Conversation n Herb Clark (1996) n Speaking and listening n Component actions in production and comprehension come in pairs Speaking Listening n A vocalizes sounds for B n B attends to A’s vocalizations n A formalizes utterances for B n B identifies A’s utterances n A means something for B n B understands A’s meaning n The actions of one participant depend on the actions of the other
Conversation n Herb Clark (1996) n Face-to-face conversation - the basic setting n Features Immediacy n Co-presence Visibility Audibility n Medium Instantaneity n n n Evanescence Recordlessness Simultaneity Control n n n Extemporaneity Self-determination Self-expression Other settings may lack some of these features n e. g. , telephone conversations take away co-presence and visibility, which may change language use
Meaning and understanding n n n n n ABBOTT: Super Duper computer store. Can I help you? COSTELLO: Thanks. I'm setting up an office in my den, and I'm thinking about buying a computer. ABBOTT: Mac? COSTELLO: No, the name is Lou. ABBOTT: Your computer? COSTELLO: I don't own a computer. I want to buy one. ABBOTT: Mac? COSTELLO: I told you, my name is Lou. ABBOTT: What about Windows? COSTELLO: Why? Will it get stuffy in here? ABBOTT: Do you want a computer with windows? COSTELLO: I don't know. What will I see when I look in the windows? ABBOTT: Wallpaper. COSTELLO: Never mind the windows. I need a computer and software. ABBOTT: Software for windows? COSTELLO: No. On the computer! I need something I can use to write proposals, track expenses and run my business. What have you got? ABBOTT: Office.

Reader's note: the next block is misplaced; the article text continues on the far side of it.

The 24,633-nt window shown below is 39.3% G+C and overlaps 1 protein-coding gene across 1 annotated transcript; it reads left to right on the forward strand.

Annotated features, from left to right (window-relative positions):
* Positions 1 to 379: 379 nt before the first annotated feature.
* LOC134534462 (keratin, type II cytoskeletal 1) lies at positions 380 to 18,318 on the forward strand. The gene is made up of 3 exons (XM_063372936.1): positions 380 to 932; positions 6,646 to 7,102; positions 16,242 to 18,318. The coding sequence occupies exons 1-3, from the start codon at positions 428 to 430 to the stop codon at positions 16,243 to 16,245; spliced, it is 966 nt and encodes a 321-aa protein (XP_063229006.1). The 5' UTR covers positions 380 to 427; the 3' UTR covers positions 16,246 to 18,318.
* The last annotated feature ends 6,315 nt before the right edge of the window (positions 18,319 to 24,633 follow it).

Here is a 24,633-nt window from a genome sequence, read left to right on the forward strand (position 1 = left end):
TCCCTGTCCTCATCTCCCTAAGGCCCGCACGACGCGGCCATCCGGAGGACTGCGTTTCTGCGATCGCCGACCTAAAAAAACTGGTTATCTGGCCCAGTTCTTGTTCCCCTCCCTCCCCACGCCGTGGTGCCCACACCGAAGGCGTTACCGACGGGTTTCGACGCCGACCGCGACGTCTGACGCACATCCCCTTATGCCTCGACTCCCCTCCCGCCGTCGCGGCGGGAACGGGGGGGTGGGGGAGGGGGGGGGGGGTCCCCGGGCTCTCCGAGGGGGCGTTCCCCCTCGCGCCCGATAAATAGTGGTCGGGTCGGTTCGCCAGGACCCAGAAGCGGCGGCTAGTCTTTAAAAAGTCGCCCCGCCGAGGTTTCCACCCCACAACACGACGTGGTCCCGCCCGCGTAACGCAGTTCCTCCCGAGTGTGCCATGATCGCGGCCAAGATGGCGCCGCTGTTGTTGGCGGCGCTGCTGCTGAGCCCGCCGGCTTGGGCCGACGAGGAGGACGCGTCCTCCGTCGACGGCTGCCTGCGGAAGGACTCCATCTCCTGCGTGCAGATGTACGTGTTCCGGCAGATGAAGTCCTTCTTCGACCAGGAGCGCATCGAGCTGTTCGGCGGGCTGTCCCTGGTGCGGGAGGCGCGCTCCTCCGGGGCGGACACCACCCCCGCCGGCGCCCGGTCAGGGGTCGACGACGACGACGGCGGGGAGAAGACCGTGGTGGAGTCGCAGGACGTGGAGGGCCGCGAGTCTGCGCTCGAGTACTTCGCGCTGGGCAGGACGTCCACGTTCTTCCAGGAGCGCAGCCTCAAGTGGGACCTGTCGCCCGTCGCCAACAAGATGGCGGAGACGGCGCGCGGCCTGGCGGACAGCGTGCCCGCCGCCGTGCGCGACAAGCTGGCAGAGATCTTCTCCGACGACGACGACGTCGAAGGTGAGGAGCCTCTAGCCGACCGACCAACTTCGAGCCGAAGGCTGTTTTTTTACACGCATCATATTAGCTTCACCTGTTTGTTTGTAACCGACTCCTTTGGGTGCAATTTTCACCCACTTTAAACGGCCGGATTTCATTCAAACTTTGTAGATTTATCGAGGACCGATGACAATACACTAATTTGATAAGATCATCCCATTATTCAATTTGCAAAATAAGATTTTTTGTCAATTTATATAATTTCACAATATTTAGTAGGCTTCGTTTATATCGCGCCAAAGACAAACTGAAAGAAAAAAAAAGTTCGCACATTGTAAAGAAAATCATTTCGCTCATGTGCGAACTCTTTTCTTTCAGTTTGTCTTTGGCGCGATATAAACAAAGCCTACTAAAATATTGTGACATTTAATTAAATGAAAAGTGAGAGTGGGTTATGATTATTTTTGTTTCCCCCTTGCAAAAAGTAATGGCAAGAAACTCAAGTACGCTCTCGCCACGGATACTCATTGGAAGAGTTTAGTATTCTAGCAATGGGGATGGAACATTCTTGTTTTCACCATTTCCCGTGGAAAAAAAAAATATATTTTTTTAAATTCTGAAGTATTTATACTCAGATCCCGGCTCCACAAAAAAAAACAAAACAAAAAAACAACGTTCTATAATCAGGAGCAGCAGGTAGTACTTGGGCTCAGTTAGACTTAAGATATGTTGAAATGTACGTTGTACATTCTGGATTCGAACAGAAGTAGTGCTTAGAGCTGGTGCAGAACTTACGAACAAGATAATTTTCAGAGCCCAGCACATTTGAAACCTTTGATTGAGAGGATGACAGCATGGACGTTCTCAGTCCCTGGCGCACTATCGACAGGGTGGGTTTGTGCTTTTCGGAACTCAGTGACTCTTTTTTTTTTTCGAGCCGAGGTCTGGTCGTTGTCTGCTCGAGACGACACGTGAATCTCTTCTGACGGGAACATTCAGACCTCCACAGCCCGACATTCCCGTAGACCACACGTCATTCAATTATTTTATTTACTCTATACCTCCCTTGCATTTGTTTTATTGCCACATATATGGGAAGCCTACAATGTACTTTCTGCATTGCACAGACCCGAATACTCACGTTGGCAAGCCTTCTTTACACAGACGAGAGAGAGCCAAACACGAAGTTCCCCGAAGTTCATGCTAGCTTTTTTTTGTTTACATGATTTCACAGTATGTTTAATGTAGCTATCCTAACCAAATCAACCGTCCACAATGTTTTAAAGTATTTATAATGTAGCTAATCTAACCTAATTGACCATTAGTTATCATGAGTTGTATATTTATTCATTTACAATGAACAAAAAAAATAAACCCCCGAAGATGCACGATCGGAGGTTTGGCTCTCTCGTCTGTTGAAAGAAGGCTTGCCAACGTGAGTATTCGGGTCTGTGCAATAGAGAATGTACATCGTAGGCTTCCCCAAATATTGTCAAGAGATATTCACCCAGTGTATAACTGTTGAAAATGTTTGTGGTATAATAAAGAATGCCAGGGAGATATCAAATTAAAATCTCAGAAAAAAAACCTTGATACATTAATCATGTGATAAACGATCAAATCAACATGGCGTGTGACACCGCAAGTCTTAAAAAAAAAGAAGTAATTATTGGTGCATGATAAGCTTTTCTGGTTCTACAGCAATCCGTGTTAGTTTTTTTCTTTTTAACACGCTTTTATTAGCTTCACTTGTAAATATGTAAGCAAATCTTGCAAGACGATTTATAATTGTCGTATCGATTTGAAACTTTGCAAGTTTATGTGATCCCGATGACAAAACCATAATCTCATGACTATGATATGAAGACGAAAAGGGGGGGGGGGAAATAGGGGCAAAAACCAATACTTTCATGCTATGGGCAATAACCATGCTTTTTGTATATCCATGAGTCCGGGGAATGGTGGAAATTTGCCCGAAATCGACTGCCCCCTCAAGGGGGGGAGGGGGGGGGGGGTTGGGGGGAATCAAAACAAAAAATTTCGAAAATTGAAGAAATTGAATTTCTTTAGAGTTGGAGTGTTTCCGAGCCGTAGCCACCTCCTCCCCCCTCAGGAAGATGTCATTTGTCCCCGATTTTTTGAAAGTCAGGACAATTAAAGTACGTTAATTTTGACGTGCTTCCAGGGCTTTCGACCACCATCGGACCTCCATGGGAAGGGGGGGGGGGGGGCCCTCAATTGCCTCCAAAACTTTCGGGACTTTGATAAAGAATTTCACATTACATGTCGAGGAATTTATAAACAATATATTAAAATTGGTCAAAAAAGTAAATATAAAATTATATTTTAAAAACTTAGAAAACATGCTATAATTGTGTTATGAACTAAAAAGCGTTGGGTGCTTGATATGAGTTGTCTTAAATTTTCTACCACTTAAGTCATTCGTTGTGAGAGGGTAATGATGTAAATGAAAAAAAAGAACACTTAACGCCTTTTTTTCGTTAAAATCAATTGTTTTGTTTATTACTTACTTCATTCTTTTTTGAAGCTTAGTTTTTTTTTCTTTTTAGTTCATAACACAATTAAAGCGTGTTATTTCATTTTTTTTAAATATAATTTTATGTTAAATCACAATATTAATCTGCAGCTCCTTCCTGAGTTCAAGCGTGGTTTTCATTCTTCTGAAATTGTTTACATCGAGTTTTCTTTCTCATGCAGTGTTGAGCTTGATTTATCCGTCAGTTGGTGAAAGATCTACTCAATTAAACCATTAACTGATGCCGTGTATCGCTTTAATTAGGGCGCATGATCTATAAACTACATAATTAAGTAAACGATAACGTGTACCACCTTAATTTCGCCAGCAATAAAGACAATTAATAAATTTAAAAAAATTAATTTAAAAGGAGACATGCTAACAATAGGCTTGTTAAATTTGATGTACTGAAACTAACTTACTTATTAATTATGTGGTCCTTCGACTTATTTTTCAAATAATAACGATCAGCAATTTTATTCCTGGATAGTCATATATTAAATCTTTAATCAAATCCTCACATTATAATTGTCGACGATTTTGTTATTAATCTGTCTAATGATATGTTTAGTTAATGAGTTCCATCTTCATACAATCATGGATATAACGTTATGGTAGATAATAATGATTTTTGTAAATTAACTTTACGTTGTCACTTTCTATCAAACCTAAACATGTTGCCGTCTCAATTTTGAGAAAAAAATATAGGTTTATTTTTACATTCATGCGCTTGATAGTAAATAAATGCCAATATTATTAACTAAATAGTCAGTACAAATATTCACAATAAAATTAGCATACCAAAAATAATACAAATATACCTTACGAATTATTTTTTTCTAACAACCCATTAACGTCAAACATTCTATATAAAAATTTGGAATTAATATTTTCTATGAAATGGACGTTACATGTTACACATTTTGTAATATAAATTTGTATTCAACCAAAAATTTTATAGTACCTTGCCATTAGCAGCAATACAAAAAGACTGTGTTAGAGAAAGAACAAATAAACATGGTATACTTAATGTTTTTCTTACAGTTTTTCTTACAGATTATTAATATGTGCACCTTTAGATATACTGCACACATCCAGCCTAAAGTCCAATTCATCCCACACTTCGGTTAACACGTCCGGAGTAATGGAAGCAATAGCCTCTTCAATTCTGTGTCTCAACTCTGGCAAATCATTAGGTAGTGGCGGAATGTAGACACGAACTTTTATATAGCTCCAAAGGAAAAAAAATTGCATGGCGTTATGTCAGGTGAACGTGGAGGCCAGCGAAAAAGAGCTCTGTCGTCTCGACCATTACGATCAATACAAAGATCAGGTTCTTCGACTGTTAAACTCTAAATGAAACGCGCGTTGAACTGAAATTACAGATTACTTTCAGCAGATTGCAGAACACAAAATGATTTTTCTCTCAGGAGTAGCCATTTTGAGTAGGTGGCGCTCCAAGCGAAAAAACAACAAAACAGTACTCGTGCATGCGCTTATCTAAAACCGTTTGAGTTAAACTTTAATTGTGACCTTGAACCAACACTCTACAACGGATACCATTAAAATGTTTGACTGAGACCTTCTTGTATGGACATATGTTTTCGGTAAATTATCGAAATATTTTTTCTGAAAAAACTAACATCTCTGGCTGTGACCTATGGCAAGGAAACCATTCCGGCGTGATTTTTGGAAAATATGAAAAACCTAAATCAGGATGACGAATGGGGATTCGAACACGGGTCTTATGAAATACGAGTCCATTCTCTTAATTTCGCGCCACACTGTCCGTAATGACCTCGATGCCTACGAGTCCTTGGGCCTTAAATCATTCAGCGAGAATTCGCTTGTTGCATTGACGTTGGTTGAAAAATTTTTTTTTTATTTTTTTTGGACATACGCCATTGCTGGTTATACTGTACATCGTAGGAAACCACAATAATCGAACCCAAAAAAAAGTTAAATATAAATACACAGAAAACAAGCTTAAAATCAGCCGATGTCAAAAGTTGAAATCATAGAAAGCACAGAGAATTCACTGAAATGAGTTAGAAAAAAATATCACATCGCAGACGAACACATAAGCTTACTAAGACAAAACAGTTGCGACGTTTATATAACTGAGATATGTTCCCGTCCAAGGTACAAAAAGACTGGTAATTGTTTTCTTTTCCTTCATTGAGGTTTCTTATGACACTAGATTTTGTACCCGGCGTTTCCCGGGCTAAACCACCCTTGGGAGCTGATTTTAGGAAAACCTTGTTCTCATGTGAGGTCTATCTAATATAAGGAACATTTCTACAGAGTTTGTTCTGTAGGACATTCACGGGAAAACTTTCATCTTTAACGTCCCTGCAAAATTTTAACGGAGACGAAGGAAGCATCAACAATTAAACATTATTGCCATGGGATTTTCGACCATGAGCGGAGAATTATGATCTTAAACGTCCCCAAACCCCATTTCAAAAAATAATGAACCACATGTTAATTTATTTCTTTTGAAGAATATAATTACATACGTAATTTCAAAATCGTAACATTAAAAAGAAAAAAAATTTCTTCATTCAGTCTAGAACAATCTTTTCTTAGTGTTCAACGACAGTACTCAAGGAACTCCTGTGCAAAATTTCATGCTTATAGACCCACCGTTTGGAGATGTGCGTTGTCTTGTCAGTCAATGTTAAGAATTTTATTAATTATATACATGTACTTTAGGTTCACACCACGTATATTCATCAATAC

Meaning and understanding n n n n n COSTELLO: Yeah, for my office. Can you recommend anything? ABBOTT: I just did. COSTELLO: You just did what? ABBOTT: Recommend something. COSTELLO: You recommended something? ABBOTT: Yes. COSTELLO: For my office? ABBOTT: Yes. COSTELLO: OK, what did you recommend for my office? ABBOTT: Office. COSTELLO: Yes, for my office! ABBOTT: I recommend office with windows. COSTELLO: I already have an office and it has windows!OK, lets just say, I'm sitting at my computer and I want to type a proposal. What do I need? ABBOTT: Word. COSTELLO: What word? ABBOTT: Word in Office. COSTELLO: The only word in office is office. ABBOTT: The Word in Office for Windows.
Meaning and understanding n n n n n COSTELLO: Which word in office for windows? ABBOTT: The Word you get when you click the blue "W. ” COSTELLO: I'm going to click your blue "w" if you don't start with some straight answers. OK, forget that. Can I watch movies on the Internet? ABBOTT: Yes, you want Real One. COSTELLO: Maybe a real one, maybe a cartoon. What I watch is none of your business. Just tell me what I need! ABBOTT: Real One. COSTELLO: If itﾕs a long movie I also want to see reel 2, 3 and 4. Can I watch them? ABBOTT: Of course. COSTELLO: Great, with what? ABBOTT: Real One. COSTELLO; OK, I'm at my computer and I want to watch a movie. What do I do? ABBOTT: You click the blue "1. ” COSTELLO: I click the blue one what? ABBOTT: The blue "1. ” COSTELLO: Is that different from the blue "W"? ABBOTT: The blue 1 is Real One and the blue W is Word. COSTELLO: What word?
Meaning and understanding n n n n ABBOTT: The Word in Office for Windows. COSTELLO: But there are three words in "office for windows"! ABBOTT: No, just one. But itﾕs the most popular Word in the world. COSTELLO: It is? ABBOTT: Yes, but to be fair, there aren't many other Words left. It pretty much wiped out all the other Words. COSTELLO: And that word is real one? ABBOTT: Real One has nothing to do with Word. Real One isn't even Part of Office. COSTELLO: Stop! Don't start that again. What about financial bookkeeping you have anything I can track my money with? ABBOTT: Money. COSTELLO: That's right. What do you have? ABBOTT: Money. COSTELLO: I need money to track my money? ABBOTT: It comes bundled with your computer. COSTELLO: What's bundled to my computer? ABBOTT: Money.
Meaning and understanding n n n COSTELLO: Money comes with my computer? ABBOTT: Yes. No extra charge. COSTELLO: I get a bundle of money with my computer? How much? ABBOTT: One copy. COSTELLO: Isn't it illegal to copy money? ABBOTT: Microsoft gave us a license to copy money. COSTELLO: They can give you a license to copy money? ABBOTT: Why not? THEY OWN IT! (LATER) COSTELLO: How do I turn my computer off? ? ABBOTT: Click on "START".